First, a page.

This notice reminds the traveling public and U.S. and foreign carriers that passengers should be refunded promptly when their scheduled flights are canceled or significantly delayed. Although the COVID-19 public health emergency has had an unprecedented impact on air travel, the airlines’ obligation to refund passengers for cancelled or significantly delayed flights remains unchanged. (U.S. Department of Transportation, April 3)

This official reminder clarifies what should happen when an airline cancels a flight — a timely refund. But we know this isn’t routinely happening during the coronavirus crisis. In an effort to retain the millions of dollars already collected, the airlines are heavily pushing their passengers to accept future flight credit for these cancellations.

Some of these airline-created tactics aimed at retaining passengers’ cash involve:

  1. Not making it easy to reach anyone in the airline. (See: almost every article on this site since March!)
  2. Redefining the words cancellation and refund so that they are unrecognizable. (See: Yes, if the airline cancels part of your flight it owes a refund)
  3. Not answering passenger’s questions truthfully or at all (See: This is what happens when your airline convinces YOU to cancel your flight)
  4. Creating new policies after the fact: United Airlines famously did this by increasing from 2 to 6 hours the flight delay threshold for refund eligibility. The carrier did this after the coronavirus crisis began and then proceeded to reject any request that didn’t meet the 6-hour requirement (In June, United Airlines reverted to the standard 2-hour delay as the trigger point for cancellation and refund eligibility. If United Airlines rejected your refund request earlier this year, citing the 6-hour delay threshold, you should resubmit it now.)

“Delta Air Lines has ignored all of my refund requests for my canceled flights.”

Worrell says he didn’t get any excuse — Delta simply ignored his refund requests for the canceled flights. When he contacted the Elliott Advocacy team in early June, he wanted to know what else he could do.

Based on your advice of maintaining a documentation trail, I have been reaching out to Delta Air Lines in writing to request a refund instead of their offered credit. I started by using Messages through the Delta app. Then I tried Facebook Messenger. Finally, I used the comment/complaint form on their website to submit another request. To date, I have heard nothing from them.

Because of the sheer volume of refund requests the airlines are receiving during the coronavirus pandemic, it’s more important than ever that travelers carefully follow the self-help methodology Christopher Elliott details in his consumer guide on the topic.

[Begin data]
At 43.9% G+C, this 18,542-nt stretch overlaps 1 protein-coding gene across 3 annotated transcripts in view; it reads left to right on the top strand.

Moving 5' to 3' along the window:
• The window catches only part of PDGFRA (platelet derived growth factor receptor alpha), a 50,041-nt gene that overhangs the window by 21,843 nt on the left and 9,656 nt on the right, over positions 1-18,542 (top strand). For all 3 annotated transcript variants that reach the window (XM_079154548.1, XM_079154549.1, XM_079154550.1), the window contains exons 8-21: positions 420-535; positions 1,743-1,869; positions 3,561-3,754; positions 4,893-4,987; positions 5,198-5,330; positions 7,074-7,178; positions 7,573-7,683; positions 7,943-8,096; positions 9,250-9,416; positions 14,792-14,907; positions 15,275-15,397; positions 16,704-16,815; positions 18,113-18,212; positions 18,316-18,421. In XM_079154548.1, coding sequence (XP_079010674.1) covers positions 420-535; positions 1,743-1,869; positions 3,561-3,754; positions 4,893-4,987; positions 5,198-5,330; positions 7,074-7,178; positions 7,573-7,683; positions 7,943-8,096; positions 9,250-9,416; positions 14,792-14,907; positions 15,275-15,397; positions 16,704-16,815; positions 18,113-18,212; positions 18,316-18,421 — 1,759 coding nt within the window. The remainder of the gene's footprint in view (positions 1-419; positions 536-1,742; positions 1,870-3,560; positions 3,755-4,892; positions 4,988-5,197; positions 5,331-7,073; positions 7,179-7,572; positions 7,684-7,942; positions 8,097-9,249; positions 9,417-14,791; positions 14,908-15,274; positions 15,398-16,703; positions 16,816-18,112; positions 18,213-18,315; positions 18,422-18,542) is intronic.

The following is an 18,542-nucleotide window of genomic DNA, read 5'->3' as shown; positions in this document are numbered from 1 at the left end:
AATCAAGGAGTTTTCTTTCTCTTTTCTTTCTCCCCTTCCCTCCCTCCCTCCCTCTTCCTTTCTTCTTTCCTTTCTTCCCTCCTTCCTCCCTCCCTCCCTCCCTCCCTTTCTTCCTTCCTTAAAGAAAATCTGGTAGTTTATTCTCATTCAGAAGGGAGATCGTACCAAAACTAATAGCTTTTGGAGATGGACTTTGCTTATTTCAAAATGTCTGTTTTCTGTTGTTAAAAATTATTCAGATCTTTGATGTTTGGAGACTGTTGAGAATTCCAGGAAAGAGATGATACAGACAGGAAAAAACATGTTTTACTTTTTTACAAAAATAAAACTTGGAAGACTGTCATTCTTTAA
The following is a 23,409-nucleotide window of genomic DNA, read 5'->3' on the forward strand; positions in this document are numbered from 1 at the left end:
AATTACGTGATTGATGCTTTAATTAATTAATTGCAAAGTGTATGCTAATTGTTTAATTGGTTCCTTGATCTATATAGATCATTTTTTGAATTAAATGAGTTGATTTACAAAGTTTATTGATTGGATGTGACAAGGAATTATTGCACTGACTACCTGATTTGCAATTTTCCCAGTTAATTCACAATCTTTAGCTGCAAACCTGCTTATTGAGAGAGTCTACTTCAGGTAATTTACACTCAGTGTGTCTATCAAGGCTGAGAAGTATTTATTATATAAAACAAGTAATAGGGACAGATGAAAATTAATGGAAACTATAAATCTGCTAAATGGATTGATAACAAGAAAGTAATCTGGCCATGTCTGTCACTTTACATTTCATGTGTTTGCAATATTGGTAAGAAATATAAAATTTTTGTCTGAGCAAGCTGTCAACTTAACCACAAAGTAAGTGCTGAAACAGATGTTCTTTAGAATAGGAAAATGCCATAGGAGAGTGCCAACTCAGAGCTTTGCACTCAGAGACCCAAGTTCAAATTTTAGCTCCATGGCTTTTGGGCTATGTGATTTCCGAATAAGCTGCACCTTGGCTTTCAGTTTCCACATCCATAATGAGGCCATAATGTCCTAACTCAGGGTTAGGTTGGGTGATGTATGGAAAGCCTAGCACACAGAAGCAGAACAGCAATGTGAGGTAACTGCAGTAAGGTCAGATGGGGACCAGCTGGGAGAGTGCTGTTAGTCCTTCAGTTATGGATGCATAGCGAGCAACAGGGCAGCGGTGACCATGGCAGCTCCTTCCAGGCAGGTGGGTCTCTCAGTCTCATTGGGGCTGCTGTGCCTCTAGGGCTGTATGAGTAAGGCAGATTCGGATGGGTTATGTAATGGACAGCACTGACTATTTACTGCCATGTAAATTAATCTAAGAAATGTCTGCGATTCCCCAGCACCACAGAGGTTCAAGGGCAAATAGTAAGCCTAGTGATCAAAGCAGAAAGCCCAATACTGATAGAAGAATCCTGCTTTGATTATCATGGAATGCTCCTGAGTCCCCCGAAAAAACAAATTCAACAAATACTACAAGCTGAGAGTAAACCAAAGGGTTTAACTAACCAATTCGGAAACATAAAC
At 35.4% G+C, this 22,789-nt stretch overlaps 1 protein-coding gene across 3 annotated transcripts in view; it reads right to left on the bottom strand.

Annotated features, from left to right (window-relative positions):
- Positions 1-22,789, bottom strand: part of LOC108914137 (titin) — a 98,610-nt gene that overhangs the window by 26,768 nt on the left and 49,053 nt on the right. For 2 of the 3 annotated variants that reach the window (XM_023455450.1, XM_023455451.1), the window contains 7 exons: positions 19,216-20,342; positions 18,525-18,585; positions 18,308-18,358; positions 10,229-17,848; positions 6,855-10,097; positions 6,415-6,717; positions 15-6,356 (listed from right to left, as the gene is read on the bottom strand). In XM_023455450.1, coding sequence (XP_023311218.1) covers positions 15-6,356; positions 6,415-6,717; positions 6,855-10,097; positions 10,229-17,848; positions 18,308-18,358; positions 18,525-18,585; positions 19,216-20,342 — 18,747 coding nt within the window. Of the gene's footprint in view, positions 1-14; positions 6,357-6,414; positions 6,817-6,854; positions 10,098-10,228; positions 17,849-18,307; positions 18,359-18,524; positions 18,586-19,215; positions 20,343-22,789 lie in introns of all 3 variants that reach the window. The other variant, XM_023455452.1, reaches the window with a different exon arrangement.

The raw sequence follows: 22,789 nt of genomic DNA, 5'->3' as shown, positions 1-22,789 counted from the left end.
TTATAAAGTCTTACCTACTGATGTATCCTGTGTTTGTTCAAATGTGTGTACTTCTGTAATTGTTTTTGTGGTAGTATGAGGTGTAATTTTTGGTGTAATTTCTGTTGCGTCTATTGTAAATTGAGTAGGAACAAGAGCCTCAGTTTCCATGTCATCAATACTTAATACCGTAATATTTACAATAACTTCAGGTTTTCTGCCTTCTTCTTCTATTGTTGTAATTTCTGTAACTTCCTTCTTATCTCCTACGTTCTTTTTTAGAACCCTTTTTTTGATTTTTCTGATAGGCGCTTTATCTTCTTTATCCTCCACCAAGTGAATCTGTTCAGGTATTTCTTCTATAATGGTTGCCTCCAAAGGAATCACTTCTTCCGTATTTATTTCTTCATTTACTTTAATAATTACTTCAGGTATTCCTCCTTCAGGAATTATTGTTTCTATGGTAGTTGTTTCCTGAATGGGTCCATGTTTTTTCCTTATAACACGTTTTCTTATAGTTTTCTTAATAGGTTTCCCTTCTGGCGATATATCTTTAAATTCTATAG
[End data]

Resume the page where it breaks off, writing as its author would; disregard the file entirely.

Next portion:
My colleague Dwayne Coward reviewed the paper trail Worrell provided and suggested that he file a complaint with the DOT.

Worrell did as Dwayne suggested, but one month later, he was still waiting. With the dates of the unwanted replacement flights fast approaching, he needed additional help.

Can you reach someone at Delta Air Lines about my refund request?

Understandably, Worrell was concerned. He didn’t want Delta Air Lines to mark him as a no-show for the flights he never wanted in the first place.

I’m following up with you to see what your advice is as time is growing short. Our flight is scheduled for July 9. We filed a complaint with the Department of Transportation but haven’t heard back. Should we do nothing and wait to hear from Delta? I’m worried that if they haven’t responded by July 9 and we take no action, Delta Air Lines will consider us a no-show. Then we won’t receive any compensation.

Worrell had battled long enough. After all, the Delta Air Lines Contract of Carriage identifies a 90 minute flight change as the threshold that allows a passenger to cancel the reservation and receive a refund. Worrell’s new schedule added over 3 hours of traveling time to both the outbound and return portion of his itinerary.

Delta Air Lines contract of carriage says a passenger should be able to ask for a refund after a 90 minute delay. Dis the coronavirus crisis change that policy?
The Delta Air Lines Contract of Carriage identifies 90 minutes as the flight delay threshold that should allow a passenger to make a successful refund request.

The good news: Here’s your refund from Delta Air Lines